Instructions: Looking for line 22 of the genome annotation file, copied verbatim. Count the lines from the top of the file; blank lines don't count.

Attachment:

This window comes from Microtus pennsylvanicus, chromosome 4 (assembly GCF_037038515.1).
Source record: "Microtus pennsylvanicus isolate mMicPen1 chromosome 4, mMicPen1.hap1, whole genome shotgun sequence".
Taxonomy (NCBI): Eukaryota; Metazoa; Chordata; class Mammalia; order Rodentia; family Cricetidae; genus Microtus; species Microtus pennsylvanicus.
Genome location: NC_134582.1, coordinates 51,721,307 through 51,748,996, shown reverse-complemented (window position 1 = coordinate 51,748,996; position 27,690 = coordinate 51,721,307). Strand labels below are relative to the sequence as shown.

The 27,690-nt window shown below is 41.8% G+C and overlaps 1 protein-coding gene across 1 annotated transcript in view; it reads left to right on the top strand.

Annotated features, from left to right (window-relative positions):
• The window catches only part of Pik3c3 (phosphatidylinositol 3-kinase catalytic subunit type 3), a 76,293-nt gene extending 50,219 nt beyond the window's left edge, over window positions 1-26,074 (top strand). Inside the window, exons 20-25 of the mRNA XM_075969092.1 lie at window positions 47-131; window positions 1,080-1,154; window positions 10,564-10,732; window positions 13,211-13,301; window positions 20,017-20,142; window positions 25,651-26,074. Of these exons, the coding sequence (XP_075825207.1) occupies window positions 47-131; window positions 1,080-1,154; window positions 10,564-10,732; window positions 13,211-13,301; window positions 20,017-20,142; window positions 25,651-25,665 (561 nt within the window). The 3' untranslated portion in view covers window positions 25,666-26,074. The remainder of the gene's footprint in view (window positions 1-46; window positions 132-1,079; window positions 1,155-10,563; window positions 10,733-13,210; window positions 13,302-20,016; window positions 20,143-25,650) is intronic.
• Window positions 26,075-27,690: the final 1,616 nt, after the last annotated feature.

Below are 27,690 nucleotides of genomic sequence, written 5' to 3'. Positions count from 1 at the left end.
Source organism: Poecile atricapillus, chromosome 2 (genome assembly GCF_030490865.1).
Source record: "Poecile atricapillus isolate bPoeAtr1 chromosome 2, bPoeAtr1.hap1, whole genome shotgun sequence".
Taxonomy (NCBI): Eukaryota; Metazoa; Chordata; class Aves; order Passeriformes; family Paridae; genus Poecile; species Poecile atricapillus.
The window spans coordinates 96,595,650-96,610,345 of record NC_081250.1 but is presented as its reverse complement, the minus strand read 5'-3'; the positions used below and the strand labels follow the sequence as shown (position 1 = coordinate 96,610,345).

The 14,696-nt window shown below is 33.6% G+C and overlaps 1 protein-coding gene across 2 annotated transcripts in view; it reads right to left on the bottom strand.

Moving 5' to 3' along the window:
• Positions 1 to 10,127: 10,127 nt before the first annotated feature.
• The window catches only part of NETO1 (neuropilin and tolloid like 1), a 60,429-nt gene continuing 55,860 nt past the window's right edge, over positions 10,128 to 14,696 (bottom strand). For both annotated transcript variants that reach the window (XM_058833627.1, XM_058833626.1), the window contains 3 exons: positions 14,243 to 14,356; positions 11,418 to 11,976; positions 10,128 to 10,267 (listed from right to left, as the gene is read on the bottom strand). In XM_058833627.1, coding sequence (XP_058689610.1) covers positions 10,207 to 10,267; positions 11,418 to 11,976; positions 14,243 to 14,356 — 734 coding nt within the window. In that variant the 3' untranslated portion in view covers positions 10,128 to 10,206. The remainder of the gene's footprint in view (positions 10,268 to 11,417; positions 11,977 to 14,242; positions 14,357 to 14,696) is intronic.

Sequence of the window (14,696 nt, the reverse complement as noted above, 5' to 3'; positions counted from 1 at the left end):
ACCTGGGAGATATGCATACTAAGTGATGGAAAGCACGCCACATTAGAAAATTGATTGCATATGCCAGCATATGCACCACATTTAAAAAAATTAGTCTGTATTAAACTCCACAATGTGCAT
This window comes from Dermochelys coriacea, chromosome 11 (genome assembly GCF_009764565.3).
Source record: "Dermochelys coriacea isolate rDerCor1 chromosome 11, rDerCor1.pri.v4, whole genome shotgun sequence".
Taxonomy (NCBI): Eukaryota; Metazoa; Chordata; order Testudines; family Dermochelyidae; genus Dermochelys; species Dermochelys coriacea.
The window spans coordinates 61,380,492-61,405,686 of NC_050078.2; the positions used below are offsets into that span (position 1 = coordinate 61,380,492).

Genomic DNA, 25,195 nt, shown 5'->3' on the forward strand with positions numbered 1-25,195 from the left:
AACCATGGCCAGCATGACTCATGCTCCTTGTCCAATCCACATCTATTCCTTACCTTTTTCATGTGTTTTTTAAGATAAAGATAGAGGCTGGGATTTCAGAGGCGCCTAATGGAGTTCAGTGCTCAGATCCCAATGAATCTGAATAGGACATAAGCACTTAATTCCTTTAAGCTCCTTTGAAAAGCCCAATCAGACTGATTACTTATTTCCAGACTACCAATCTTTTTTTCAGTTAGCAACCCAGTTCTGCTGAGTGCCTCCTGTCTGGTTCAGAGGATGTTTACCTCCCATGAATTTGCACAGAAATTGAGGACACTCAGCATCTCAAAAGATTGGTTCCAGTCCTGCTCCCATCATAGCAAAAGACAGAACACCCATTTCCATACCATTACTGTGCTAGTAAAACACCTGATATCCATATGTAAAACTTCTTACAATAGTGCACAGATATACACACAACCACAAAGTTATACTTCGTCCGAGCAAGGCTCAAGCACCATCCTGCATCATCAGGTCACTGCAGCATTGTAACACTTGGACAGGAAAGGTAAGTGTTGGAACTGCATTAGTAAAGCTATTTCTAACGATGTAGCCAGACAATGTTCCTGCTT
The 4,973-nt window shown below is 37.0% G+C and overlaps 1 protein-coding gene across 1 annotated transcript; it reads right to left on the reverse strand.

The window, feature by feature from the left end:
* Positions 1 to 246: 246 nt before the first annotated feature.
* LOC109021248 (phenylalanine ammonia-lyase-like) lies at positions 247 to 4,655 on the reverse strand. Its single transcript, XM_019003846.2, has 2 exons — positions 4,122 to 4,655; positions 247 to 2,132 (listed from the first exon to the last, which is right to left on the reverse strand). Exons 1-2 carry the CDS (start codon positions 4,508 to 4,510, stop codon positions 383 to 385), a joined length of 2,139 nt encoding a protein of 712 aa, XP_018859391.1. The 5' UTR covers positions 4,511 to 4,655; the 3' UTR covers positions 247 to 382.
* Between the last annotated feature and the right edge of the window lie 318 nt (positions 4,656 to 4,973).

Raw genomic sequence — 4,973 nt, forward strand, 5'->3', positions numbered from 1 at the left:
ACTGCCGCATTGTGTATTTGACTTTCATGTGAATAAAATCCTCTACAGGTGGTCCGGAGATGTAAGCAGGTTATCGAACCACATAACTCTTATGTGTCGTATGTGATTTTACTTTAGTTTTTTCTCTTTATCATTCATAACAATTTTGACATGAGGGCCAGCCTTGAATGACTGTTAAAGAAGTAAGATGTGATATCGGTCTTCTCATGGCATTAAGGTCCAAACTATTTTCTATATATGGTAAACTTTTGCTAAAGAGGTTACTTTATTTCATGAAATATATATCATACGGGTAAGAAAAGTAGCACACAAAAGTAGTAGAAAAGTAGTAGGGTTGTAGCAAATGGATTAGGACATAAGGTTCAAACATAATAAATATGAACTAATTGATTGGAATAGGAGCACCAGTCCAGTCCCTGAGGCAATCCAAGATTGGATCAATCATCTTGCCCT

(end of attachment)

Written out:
Taxonomy (NCBI): Eukaryota; Metazoa; Chordata; order Testudines; family Dermochelyidae; genus Dermochelys; species Dermochelys coriacea.